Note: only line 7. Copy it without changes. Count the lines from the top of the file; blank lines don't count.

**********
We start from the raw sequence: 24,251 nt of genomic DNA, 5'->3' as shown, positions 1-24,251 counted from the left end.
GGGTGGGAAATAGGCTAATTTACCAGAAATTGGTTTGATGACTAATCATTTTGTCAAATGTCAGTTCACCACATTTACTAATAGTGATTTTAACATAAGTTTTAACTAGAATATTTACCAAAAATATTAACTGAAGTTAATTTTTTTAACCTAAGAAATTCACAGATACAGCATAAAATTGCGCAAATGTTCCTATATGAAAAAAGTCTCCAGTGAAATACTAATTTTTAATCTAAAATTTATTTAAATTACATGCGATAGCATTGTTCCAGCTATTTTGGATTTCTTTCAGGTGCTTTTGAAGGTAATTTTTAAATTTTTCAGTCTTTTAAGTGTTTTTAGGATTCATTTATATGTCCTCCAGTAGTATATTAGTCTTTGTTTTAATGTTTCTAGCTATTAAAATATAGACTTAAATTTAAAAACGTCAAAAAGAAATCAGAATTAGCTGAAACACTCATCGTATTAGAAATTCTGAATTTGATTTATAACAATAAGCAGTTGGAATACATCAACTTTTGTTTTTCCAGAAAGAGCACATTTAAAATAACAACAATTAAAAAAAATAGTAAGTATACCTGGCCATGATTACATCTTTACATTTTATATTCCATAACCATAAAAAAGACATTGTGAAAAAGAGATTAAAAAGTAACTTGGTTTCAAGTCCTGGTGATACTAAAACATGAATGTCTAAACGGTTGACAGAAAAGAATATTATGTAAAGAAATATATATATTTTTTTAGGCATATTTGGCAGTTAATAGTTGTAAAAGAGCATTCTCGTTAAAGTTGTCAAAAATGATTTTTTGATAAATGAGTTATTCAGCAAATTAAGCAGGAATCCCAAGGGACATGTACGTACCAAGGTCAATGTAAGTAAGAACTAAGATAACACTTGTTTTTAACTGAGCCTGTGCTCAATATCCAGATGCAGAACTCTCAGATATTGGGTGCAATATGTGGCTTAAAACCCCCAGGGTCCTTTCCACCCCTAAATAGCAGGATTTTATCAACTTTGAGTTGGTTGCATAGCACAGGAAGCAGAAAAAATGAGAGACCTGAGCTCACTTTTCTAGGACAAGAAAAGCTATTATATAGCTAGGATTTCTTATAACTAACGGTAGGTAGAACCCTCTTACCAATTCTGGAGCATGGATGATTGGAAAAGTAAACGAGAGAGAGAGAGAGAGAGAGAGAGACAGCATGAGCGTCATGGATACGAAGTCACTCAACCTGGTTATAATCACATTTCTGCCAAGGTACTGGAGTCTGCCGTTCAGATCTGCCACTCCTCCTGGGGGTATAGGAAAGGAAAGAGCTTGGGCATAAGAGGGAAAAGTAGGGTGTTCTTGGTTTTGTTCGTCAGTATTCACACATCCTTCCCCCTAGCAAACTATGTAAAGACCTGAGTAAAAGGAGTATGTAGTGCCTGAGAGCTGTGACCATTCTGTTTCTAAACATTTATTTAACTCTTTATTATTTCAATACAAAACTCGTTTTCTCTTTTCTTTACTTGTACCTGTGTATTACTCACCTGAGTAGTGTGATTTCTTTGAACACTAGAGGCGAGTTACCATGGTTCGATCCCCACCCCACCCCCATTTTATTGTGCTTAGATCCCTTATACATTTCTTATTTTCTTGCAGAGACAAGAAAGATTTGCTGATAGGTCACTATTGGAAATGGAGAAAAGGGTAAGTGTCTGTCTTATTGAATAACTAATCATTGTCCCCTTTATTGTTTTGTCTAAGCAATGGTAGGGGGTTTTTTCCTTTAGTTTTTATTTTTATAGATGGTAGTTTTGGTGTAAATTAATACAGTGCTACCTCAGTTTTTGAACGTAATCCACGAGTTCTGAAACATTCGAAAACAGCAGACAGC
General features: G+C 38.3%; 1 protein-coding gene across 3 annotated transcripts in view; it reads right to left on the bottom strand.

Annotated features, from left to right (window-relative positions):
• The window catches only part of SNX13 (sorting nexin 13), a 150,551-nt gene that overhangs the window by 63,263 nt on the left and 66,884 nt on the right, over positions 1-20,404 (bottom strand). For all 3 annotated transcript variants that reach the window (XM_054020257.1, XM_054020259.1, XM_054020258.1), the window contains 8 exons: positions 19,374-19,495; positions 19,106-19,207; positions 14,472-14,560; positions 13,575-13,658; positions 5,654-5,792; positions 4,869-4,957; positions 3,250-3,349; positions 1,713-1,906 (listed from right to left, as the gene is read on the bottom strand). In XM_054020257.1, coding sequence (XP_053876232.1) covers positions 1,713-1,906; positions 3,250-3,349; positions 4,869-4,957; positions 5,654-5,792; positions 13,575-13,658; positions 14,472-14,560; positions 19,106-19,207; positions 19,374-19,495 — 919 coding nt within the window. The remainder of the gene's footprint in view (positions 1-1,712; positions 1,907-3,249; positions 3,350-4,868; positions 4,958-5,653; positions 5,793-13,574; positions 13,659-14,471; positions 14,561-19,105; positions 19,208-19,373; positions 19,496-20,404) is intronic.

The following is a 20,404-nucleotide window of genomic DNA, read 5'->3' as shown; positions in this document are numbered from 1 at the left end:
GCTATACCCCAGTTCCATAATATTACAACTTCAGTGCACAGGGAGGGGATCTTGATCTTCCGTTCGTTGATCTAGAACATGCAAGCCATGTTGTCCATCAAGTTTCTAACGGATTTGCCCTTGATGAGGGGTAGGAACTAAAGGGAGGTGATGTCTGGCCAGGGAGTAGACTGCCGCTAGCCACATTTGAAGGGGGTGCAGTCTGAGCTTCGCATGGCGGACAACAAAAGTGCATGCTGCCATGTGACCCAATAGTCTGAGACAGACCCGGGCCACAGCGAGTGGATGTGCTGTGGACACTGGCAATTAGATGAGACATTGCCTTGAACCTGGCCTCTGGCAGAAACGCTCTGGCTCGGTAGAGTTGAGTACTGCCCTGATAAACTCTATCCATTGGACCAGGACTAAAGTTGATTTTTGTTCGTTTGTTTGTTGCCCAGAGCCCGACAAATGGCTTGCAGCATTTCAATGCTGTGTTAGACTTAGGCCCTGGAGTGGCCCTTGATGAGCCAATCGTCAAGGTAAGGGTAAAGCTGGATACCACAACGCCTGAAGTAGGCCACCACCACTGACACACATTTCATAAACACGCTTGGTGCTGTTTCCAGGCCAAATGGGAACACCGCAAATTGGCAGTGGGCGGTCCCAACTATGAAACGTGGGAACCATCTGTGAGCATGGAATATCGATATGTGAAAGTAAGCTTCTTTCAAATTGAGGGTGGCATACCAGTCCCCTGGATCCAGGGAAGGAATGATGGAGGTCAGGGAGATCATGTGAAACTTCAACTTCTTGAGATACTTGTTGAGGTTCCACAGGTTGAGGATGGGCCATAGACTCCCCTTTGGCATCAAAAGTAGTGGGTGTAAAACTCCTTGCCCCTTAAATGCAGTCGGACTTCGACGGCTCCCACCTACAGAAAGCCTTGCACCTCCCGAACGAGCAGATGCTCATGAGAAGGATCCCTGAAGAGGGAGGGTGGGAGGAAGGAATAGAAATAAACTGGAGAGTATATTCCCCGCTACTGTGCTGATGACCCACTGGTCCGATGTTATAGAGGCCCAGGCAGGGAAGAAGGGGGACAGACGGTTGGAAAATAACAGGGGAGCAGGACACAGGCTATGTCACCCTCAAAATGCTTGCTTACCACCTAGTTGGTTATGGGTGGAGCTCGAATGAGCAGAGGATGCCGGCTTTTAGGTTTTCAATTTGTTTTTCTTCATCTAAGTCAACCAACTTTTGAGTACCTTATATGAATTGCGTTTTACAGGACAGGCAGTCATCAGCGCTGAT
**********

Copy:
GCTATACCCCAGTTCCATAATATTACAACTTCAGTGCACAGGGAGGGGATCTTGATCTTCCGTTCGTTGATCTAGAACATGCAAGCCATGTTGTCCATCAAGTTTCTAACGGATTTGCCCTTGATGAGGGGTAGGAACTAAAGGGAGGTGATGTCTGGCCAGGGAGTAGACTGCCGCTAGCCACATTTGAAGGGGGTGCAGTCTGAGCTTCGCATGGCGGACAACAAAAGTGCATGCTGCCATGTGACCCAATAGTCTGAGACAGACCCGGGCCACAGCGAGTGGATGTGCTGTGGACACTGGCAATTAGATGAGACATTGCCTTGAACCTGGCCTCTGGCAGAAACGCTCTGGCTCGGTAGAGTTGAGTACTGCCCTGATAAACTCTATCCATTGGACCAGGACTAAAGTTGATTTTTGTTCGTTTGTTTGTTGCCCAGAGCCCGACAAATGGCTTGCAGCATTTCAATGCTGTGTTAGACTTAGGCCCTGGAGTGGCCCTTGATGAGCCAATCGTCAAGGTAAGGGTAAAGCTGGATACCACAACGCCTGAAGTAGGCCACCACCACTGACACACATTTCATAAACACGCTTGGTGCTGTTTCCAGGCCAAATGGGAACACCGCAAATTGGCAGTGGGCGGTCCCAACTATGAAACGTGGGAACCATCTGTGAGCATGGAATATCGATATGTGAAAGTAAGCTTCTTTCAAATTGAGGGTGGCATACCAGTCCCCTGGATCCAGGGAAGGAATGATGGAGGTCAGGGAGATCATGTGAAACTTCAACTTCTTGAGATACTTGTTGAGGTTCCACAGGTTGAGGATGGGCCATAGACTCCCCTTTGGCATCAAAAGTAGTGGGTGTAAAACTCCTTGCCCCTTAAATGCAGTCGGACTTCGACGGCTCCCACCTACAGAAAGCCTTGCACCTCCCGAACGAGCAGATGCTCATGAGAAGGATCCCTGAAGAGGGAGGGTGGGAGGAAGGAATAGAAATAAACTGGAGAGTATATTCCCCGCTACTGTGCTGATGACCCACTGGTCCGATGTTATAGAGGCCCAGGCAGGGAAGAAGGGGGACAGACGGTTGGAAAATAACAGGGGAGCAGGACACAGGCTATGTCACCCTCAAAATGCTTGCTTACCACCTAGTTGGTTATGGGTGGAGCTCGAATGAGCAGAGGATGCCGGCTTTTAGGTTTTCAATTTGTTTTTCTTCATCTAAGTCAACCAACTTTTGAGTACCTTATATGAATTGCGTTTTACAGGACAGGCAGTCATCAGCGCTGAT